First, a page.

When it comes to good direct-marketing tips, you never know where you’re going to find good lessons and creative ideas.
For example, every Sunday in my local paper, they have some kind of a spreadsheet comparing the cost of a basket of groceries at a few different supermarkets.
So one week, Publix might be the cheapest place to shop… and another week it’s Wal-Mart, and sometimes even the Super Target gets in there. I don’t know, I really don’t pay too much attention to the winner as much as I do the concept.
The thing is — and these are the little kinds of pearls of wisdom I’m always looking for — it’s very easy to get shopped around for prices when you’re selling the same thing as everyone else is.
When you’re a commodity, you can only charge “so much.”
After all, a gallon of milk’s a gallon of milk, regardless of where you buy it, right?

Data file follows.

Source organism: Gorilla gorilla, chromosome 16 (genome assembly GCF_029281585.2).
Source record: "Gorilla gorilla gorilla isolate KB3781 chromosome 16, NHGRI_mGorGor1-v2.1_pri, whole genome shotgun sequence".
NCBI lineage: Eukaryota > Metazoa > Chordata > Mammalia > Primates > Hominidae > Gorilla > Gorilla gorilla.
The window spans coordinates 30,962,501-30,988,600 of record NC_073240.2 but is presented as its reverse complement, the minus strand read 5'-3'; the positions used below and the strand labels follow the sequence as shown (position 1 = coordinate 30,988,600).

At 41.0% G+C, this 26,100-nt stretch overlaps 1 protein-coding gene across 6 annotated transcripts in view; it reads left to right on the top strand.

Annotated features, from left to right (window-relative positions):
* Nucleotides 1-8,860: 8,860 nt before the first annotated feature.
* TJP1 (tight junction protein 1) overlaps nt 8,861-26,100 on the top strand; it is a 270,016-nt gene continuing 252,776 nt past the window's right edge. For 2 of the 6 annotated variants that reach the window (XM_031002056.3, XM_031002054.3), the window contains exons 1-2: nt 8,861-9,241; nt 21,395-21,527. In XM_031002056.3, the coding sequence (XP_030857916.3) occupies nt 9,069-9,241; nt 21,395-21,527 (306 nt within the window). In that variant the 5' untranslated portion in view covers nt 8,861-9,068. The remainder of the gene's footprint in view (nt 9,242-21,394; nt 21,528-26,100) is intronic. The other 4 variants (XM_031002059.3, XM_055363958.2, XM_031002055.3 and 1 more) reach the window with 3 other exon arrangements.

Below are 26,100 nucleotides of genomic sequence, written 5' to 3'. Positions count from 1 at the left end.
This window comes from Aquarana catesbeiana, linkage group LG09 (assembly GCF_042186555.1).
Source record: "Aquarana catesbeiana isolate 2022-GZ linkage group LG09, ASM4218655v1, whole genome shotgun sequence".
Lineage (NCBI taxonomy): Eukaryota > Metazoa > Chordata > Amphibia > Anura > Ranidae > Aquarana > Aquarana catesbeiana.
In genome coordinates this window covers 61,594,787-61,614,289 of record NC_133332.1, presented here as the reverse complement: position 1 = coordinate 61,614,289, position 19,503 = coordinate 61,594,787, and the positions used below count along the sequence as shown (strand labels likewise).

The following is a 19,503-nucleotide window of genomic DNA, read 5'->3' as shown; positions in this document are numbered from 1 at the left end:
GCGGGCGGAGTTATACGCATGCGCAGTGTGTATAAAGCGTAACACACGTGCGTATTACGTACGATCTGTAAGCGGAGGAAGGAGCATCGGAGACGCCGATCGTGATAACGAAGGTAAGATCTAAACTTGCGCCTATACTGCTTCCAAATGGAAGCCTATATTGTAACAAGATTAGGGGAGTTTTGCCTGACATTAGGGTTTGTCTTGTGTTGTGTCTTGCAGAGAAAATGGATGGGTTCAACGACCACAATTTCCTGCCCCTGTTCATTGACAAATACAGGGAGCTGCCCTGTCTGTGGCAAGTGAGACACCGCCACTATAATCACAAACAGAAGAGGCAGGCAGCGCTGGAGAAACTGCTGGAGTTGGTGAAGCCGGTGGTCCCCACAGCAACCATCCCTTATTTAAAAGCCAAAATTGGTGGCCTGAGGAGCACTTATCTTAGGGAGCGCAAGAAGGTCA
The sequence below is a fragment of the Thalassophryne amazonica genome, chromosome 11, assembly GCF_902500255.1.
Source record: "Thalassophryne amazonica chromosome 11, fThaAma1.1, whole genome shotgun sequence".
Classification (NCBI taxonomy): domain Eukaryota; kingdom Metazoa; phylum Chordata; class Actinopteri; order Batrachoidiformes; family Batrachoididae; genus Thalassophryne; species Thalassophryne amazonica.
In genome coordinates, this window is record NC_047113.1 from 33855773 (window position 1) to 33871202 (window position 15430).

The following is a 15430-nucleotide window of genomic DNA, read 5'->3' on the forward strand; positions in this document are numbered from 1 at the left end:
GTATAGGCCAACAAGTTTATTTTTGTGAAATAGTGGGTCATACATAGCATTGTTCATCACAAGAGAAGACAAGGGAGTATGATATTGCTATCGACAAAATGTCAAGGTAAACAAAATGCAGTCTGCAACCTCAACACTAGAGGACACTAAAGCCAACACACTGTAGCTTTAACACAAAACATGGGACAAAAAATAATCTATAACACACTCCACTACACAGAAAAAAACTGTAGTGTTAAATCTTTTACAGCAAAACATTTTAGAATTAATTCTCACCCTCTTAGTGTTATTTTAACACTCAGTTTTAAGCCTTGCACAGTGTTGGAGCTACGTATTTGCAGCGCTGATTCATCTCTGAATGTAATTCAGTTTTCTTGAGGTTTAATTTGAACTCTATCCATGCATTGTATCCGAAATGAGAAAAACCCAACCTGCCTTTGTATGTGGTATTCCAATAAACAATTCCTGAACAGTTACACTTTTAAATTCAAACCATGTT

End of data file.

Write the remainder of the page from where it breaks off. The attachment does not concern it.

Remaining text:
Same thing with Navel Oranges, Oreo cookies, and Windex, for the most part.
I mean, if you’re a price shopper, it’s kind of hard to justify spending twice the price on Windex when you can walk across the street and get it at half price, no?
But if you look at this from the outside in, this whole concept is very revealing. Because what this tells you is that if you want to charge (and collect) more money than your competition, then you have to be selling something different.
This completely removes any ability to “compare” prices.
So for instance, if you’re a music teacher, while most people are offering Music Lessons, you can create a “Professional Guitar School,” or a blues-guitar school, or a heavy metal guitar school where you “Make your students into metal Gods” or something like that.
If you’re a financial planner, and you’re mired in mutual funds and insurance products, you can sell a “Baby Boomer Freedom Plan.”
The point is, if you want to charge more money, the easiest way of doing this is by offering something different than what everyone else is offering.
After all, no matter how you cook ‘em… eggs… will always be eggs, regardless of what kind of direct-marketing you’re using.